My Pet Was Diagnosed with Cushing's Disease

Cushing’s Disease

What is it?

  • Cushing’s Disease (hyperadrenocorticism) develops due to the overproduction of the hormone cortisol.

How did my dog get Cushing’s Disease?

A dog produces most of their cortisol hormone through their adrenal glands.  If a tumor is present, it can cause an over-secretion of the cortisol hormone resulting in Cushing’s Disease.  Adrenal tumors are responsible for approximately 20% of Cushing’s Disease diagnoses in pets.  The other 80% of Cushing’s Disease patients result from a tumor on the dog’s pituitary gland.  The pituitary gland is located in the brain and when a tumor is present it can send signals to the adrenal glands to increase production of cortisol also resulting in Cushing’s Disease.  Less common is the occurrence of Cushing’s Disease as a result of long term use of corticosteroids such as prednisone.

What are the symptoms?

Cushing’s Disease is more prominently found in older pets and often times the disease is mistaken for the natural aging process.  Here is a list of the most common signs of Cushing’s Disease:

  • Increased / excessive water consumption known as polydipsia
  • Increased / excessive urination known as polyuria
  • Urinary accidents in previously house trained dogs
  • Increased / excessive appetite known as polyphagia
  • Appearance of food stealing / guarding, begging, trash dumping etc.
  • Sagging, bloated, pot-bellied appearance
  • Weight gain or its appearance, due to fat redistribution
  • Loss of muscle mass, giving the appearance of weight loss
  • Bony, skull-like appearance of the dog’s head
  • Exercise intolerance, lethargy, general or hing-leg weakness
  • New reluctance to jump on furniture or people
  • Excess panting, seeking cool surfaces to rest on
  • Symmetrically thinning hair or baldness on torso
  • Other coat changes like dullness, dryness
  • Slow regrowth of hair after clipping
  • Thin, wrinkled, fragile, and / or darkly pigmented skin
  • Easily damaged / bruised skin that heals slowly
  • Hard, calcified lumps in the skin
  • Susceptibility to infections (especially skin and urinary)
  • Diabetes, pancreatitis, seizures

Your pet does not have to express each symptom to be diagnosed with Cushing’s Disease.

How does my veterinarian diagnosis Cushing’s Disease?

Your pet’s outward appearance and behavior will indicate to the veterinarian that their is a need for further diagnostics to determine if your pet has Cushing’s Disease. Further diagnostic tests can include:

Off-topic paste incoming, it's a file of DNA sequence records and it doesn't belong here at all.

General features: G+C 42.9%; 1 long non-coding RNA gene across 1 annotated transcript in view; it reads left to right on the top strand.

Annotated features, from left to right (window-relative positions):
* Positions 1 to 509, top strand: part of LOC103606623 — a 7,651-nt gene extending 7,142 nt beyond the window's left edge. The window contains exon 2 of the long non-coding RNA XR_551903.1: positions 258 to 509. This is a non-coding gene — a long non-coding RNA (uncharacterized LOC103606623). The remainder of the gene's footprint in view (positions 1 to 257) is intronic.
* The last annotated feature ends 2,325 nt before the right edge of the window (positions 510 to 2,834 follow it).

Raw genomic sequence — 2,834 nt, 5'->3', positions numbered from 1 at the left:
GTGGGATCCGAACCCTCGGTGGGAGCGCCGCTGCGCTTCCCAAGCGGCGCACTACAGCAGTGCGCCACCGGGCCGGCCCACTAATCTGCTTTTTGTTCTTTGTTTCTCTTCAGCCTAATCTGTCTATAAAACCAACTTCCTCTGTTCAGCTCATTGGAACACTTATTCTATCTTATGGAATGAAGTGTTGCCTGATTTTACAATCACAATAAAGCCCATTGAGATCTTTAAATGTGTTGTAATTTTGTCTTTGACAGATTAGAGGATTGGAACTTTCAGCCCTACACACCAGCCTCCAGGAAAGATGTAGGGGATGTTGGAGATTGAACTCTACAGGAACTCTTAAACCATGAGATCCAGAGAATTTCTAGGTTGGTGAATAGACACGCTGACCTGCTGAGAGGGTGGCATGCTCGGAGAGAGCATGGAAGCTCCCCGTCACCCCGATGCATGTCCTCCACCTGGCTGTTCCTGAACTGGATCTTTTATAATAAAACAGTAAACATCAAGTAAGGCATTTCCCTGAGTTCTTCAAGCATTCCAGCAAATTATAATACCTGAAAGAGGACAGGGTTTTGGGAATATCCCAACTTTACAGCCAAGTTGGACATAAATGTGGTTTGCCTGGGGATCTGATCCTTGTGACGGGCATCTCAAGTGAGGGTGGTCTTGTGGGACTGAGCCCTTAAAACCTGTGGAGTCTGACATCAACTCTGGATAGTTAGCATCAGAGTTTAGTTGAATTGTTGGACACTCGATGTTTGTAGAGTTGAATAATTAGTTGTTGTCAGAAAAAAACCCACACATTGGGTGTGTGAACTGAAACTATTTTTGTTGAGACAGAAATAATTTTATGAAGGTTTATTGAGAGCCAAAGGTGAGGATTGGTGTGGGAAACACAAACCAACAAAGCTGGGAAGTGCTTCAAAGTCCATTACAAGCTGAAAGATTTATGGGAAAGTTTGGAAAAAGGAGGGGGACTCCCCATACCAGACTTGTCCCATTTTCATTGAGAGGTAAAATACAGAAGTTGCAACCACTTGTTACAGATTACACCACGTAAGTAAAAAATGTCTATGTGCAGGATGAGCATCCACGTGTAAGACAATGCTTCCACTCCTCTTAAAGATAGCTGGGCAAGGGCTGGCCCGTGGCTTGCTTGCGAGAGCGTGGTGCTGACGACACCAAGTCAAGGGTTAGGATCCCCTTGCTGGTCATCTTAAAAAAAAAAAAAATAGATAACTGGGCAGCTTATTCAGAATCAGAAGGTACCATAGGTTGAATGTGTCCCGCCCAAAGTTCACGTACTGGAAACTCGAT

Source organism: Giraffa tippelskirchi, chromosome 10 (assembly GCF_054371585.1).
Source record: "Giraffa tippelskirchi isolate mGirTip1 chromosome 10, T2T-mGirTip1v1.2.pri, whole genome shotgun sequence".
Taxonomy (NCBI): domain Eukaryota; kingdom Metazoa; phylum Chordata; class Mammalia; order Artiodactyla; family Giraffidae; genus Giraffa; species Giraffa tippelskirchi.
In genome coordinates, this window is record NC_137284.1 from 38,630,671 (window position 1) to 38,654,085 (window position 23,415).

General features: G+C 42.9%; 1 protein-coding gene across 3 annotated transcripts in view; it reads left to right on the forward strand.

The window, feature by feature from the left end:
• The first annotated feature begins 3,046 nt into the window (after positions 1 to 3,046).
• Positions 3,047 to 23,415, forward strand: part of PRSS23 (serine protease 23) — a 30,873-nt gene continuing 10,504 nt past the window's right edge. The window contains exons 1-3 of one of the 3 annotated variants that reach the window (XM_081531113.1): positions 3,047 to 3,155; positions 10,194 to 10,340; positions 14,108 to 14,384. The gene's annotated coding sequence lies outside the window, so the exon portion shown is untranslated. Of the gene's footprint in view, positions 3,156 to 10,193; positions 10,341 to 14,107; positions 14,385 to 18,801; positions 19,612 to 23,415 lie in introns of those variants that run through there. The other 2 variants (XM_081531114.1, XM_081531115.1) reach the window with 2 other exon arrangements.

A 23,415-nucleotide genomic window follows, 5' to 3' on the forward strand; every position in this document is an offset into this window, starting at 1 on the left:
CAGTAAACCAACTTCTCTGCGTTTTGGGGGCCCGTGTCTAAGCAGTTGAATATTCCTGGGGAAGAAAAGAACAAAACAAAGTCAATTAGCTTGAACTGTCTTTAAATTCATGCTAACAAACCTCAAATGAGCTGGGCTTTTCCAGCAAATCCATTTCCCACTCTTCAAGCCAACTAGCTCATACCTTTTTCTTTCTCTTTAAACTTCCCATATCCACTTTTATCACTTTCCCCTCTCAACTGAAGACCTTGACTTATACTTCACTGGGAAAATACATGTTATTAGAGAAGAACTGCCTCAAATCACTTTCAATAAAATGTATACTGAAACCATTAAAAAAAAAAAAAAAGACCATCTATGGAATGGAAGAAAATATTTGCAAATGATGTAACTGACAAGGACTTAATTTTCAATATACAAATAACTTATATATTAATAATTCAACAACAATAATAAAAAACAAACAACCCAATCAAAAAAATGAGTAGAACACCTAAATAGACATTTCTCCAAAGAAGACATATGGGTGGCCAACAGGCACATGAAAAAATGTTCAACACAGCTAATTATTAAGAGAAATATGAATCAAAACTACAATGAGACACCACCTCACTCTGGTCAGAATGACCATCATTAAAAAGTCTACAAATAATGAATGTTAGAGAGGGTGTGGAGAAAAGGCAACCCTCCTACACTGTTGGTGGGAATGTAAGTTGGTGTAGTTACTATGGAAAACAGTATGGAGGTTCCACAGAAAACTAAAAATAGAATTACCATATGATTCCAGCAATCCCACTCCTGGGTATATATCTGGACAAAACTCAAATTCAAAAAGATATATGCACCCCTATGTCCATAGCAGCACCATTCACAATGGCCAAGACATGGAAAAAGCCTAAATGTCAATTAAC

• Bloodwork – Your veterinarian may notice elevated liver enzymes, cholesterol and blood glucose levels etc.
  • Urinalysis  – Your veterinarian may notice high levels of protein and low specific gravity indicating diluted urine.
  • Radiographs / Ultrasound – Your veterinarian may notice enlarged liver or atrophied adrenals

Your veterinarian’s exam and these diagnostic procedures can suggest the presence of Cushing’s but specific lab tests can help to further pinpoint a diagnosis.  These tests include a urine cortisol/creatinine ratio test, and ACTH stimulation test and low and high dose dexamethasone suppression tests.  However, there is no single test to diagnose Cushing’s.

Prognosis

The short-term prognosis is very good.  Treated, one would expect symptoms of Cushing’s to fully resolve over the course of 4 – 6 months.  Excess drinking and urinating abate quickly.  It may take several months for hair and coat improvement to be observed.  Dogs are generally more comfortable after the disease is under control and may live happily for many years.

Let untreated, Cushing’s disease will progress.  As excess cortisol is immunosuppressive, Cushingoid dogs are prone to various infections.  They are predisposed to developing hypothyroidism, pancreatitis, diabetes, seizures, hypertension, congestive heart failure, blood clots, and liver and kidney failure.

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Preparing Your Pet for Testing

Preparing Your Pet for Testing

When you schedule your appointment for an ACTH Stimulation Test at our hospital.  Please follow the following steps: Fast your pet the night before by removing all food after 8pm. Your pet will will be scheduled for their admission appointment with one of our...

Testing for Cushing’s Disease

Urine Cortisol / Creatinine Ratio Test This is considered a screening test, this test cannot diagnose Cushing's Disease but it can rule it out.  A urine sample is collected and examined for relative amounts of cortisol versus a normally excreted protein metabolite,...

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